Grief Model Background

Grief is something all of us experience multiple times in our lives.

In 1969, Elisabeth Kübler-Ross first described five stages of grief.

  • Denial
  • Anger
  • Bargaining
  • Depression
  • Acceptance

Its often believed that these stages of grief will last weeks or months. But, these are responses to feelings that may be brief. The stages are not necessarily a linear progression. We may feel one, then another, and then return.


Once you find you have left your preferred reality, actual reality returns. Anger may start to set in.

“Why me?” “This is so unfair.”

Anger will connect you with reality. You may feel alone. Directing anger to something or someone might bring you back to reality and help you connect to people again.

Anger is an indication of the intensity of your emotions. It is a natural part of the healing process.

Be willing to feel your anger. It will eventually lessen, and your path to healing will progress



When faced with bad news, have you found yourself trying to make a deal with God? This is bargaining. You might challenge yourself with “if only. . .” or “what if . . . ” questions. “If only we had gone to the doctor sooner?” “What if we could have avoided that accident by leaving earlier?”

There is a bit of guilt in these questions. A belief that we could have changed the outcome if we had shown more diligence. By remaining in the past, we are trying to negotiate our way out of the pain.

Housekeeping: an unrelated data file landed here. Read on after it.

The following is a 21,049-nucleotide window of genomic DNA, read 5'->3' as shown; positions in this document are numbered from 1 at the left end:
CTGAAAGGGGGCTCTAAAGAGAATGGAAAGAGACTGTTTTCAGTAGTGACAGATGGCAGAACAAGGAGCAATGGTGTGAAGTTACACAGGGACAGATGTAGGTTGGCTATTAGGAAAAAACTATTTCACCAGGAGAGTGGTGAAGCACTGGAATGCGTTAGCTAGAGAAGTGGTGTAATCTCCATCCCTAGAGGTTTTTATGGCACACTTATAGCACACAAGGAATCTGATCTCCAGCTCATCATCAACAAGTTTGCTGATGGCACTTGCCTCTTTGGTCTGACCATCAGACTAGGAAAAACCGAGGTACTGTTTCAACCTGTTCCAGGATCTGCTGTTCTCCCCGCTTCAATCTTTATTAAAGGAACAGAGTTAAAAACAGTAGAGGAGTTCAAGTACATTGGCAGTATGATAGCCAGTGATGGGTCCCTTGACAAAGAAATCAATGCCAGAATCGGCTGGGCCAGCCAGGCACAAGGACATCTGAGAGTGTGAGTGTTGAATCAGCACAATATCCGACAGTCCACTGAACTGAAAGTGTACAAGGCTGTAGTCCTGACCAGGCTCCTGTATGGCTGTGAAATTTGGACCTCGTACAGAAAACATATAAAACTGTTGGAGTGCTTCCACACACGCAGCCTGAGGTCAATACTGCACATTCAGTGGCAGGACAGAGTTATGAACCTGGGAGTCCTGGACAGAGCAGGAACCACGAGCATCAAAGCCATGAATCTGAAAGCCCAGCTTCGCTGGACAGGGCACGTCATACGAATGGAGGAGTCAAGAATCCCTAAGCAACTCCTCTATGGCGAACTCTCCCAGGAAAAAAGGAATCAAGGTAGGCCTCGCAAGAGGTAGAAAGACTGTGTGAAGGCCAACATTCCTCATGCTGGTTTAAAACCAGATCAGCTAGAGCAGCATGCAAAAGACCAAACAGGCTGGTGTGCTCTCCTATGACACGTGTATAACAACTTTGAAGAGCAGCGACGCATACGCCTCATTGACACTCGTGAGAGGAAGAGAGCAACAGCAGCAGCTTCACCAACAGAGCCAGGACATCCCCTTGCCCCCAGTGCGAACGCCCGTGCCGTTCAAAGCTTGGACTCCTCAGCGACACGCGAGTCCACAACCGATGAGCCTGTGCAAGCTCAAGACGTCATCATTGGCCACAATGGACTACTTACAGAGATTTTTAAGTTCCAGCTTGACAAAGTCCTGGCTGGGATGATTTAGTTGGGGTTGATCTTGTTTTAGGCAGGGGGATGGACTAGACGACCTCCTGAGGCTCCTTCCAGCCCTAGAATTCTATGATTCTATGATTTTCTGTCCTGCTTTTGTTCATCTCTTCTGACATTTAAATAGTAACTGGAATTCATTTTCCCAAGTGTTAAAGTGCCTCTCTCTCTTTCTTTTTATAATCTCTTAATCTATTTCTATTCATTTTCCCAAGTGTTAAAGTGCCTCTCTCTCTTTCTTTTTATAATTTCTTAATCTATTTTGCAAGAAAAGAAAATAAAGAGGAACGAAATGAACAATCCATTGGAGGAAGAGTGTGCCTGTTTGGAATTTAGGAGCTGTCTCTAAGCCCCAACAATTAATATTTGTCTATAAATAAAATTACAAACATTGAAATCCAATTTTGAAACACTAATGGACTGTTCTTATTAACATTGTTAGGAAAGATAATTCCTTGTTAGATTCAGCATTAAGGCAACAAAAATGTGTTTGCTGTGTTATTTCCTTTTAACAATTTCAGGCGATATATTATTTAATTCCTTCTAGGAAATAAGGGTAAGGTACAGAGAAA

Depression is an accepted element of the grieving process. Most will relate depression directly to grief. There is a feeling of emptiness with the sense that it will last forever. But, understand that opposed to a clinical depression, the depression you fee while grieving is not a sign of a mental illness.

Depression is an appropriate response to a great loss. It is an understandable reaction to a reality where a person or situation is gone. There is a desire to withdraw from life and those around you. There is a sense of numbness and being overwhelmed. This is all natural and to be expected. To not experience depression after a great loss would be unusual.


Kübler-Ross identified acceptance as the last step of the grieving process.

But, don’t misunderstand the word as it applies here. It is not that you are okay with what has happened. Instead, it’s that you have accepted what has happened, and you will be okay. We accept that we have a new reality and it will be permanent. We may never like this new reality, but we will learn to live with it.

It’s a time of adjustment. Some days are better than others. Over time, finding acceptance may just be a matter of having more good days than bad days.

Listen to your needs. Move, change, grow, evolve. In time, you will reach out to others. Life continues.